Westwood Market Insider discusses the differences between leasing and buying solar power for those that are ready to take that step:
In 2015, the United States reached 27.4 gigawatts (GW) of solar power capacity. That’s enough power to serve 5.4 million homes, making 2015 the biggest solar year yet. The Solar Energy Industries Association (SEIA) predicts that residential installation of solar power in the U.S. will break more records and double that capacity this year.
Between energy savings and tax breaks, adding a solar array to your home has never been more attractive or affordable. It’s also a viable investment that both saves money and adds long-term value to a property. But when it comes to installing a solar array on your home, you may be wondering whether it’s better to buy or lease the system. To help you determine which option makes the most sense for you, we’ve put together a quick overview of solar purchasing and leasing options.
The Difference between Buying and Leasing
Ownership is the number one distinction between leasing and purchasing a solar photovoltaic (PV) system. When you use cash or a solar loan to buy solar panels, you’re making payments toward owning the system outright. When you lease a solar system, the third party you’re leasing from actually owns the array and you’re just paying to use it. This difference may seem small, but it becomes significant in regard to tax credits, system maintenance, and long-term returns.
Federal and State Solar Regulations
One thing that can make a huge difference in your approach to solar financing is the regulatory climate in your state or region. Overall, 2015 was a good year for solar power. Hawaii became the first state to set a goal to achieve 100 percent Renewable Portfolio Standard (RPS) by 2045 – requiring the adoption of renewable energy statewide – while Vermont set a similar goal of 75 percent.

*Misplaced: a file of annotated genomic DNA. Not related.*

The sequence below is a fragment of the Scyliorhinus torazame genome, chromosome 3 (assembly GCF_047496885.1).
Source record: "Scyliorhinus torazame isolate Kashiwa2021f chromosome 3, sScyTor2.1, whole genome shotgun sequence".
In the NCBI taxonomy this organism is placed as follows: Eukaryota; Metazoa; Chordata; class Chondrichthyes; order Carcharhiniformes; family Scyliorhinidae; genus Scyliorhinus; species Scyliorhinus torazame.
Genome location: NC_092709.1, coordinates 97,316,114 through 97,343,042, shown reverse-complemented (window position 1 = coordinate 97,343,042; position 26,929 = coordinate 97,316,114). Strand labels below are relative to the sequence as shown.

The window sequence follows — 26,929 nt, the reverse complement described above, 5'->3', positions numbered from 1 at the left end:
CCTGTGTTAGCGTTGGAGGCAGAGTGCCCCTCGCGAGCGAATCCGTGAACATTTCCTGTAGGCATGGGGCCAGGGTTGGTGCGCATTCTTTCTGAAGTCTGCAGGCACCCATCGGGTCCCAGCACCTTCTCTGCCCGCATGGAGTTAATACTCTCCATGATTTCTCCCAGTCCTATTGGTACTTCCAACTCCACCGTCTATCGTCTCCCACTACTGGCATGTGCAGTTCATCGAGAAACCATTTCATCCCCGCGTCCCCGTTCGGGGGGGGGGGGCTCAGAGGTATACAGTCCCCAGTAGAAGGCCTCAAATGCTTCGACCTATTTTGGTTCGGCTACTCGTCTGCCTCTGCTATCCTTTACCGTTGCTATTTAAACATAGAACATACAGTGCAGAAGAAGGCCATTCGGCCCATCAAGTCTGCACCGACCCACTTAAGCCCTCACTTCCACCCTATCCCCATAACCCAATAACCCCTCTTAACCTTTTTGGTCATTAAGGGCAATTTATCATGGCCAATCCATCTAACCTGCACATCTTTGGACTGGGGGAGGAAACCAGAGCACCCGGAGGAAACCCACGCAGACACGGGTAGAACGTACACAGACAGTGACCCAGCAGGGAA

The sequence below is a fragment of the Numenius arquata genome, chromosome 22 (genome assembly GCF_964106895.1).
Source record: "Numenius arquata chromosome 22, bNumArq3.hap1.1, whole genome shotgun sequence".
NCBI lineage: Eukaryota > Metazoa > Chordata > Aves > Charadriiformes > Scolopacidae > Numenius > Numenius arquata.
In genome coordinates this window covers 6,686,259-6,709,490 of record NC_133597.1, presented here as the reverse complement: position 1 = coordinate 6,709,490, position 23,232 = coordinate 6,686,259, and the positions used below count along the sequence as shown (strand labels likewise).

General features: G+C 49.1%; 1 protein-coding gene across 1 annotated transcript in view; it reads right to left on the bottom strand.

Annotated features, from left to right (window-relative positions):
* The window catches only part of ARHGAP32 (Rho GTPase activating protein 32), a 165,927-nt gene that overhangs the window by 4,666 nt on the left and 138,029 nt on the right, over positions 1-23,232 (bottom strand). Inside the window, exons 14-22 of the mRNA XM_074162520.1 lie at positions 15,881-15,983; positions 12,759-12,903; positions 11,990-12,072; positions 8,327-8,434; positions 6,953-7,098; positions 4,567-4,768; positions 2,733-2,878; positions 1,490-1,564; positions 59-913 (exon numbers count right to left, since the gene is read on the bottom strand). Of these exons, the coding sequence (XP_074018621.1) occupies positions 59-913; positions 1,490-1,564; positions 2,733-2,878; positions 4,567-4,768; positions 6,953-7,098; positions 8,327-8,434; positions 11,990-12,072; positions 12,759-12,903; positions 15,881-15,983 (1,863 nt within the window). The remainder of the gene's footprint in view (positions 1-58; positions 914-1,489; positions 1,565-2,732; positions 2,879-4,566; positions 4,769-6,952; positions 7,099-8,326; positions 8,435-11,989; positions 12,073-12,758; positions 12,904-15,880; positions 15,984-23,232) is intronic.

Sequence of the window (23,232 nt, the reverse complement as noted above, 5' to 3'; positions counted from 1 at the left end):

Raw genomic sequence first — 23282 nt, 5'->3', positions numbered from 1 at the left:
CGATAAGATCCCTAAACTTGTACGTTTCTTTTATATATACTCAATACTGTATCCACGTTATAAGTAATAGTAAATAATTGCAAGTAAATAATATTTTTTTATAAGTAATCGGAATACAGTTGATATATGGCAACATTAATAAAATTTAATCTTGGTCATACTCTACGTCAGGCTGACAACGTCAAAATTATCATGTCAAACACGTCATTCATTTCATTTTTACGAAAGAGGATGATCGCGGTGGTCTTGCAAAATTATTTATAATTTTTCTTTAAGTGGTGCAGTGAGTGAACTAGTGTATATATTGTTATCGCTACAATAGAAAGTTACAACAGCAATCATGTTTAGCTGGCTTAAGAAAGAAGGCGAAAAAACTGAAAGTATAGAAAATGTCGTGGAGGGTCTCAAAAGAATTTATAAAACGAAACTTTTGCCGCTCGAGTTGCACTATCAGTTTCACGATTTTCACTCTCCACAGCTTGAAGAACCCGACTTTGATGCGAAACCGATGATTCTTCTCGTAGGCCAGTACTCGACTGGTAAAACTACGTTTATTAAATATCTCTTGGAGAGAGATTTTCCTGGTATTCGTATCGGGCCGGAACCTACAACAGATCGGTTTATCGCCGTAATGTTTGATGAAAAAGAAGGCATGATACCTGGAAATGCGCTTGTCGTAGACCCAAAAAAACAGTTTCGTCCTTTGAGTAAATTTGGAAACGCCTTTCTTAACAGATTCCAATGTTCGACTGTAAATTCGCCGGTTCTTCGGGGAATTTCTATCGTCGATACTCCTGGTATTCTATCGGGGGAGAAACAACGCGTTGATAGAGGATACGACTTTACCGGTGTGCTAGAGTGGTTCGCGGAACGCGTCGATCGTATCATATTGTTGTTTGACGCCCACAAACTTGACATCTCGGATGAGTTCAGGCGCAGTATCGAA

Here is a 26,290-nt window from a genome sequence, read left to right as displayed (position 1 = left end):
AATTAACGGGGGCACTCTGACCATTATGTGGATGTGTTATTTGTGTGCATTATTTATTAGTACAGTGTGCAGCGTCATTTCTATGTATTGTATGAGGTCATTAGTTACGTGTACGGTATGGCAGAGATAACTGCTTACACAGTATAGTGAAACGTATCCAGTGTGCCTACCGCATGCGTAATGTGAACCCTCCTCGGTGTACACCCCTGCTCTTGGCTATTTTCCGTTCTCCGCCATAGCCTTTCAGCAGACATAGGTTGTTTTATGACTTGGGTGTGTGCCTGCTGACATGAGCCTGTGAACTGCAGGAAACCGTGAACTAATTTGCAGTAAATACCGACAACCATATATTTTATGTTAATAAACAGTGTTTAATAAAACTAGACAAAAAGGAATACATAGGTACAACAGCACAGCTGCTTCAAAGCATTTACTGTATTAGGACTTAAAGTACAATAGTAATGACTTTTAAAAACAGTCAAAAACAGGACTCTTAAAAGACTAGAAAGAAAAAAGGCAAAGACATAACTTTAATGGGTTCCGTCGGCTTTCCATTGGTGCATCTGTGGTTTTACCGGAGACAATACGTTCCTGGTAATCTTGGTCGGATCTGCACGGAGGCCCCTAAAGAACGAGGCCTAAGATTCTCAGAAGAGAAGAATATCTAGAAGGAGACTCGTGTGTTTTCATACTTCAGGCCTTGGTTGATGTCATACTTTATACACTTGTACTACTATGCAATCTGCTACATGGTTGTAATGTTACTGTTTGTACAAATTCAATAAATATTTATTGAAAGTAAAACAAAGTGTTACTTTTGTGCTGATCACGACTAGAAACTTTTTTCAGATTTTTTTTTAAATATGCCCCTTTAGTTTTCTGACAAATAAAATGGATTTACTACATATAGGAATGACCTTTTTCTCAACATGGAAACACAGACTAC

In addition, costs for solar installation and manufacturing continue to drop, making solar more accessible to homeowners across the country. Solar leasing is also becoming a more popular option. Overall, solar power is a positive investment in every state, with returns ranging from 3.9 percent to more than 35 percent.
It’s not all great news, though. Kansas recently repealed their RPS law, leading other states to consider following suit. Another significant factor is the pending expiration of state and federal incentive programs. At the close of the last year, Congress extended the 30 percent federal energy Investment Tax Credit (ITC) through 2019, but that benefit rate will drop sharply in the years that follow.
States also heavily regulate power purchase agreements (PPAs), a special type of solar financing – similar to regular leasing – in which a third-party provider installs solar panels on a home, and all the homeowner pays for is the power they use. PPA regulations are abound, and some states don’t allow them at all, so you’ll want to check both state and municipal regulations before looking into a PPA-financed array for your home.
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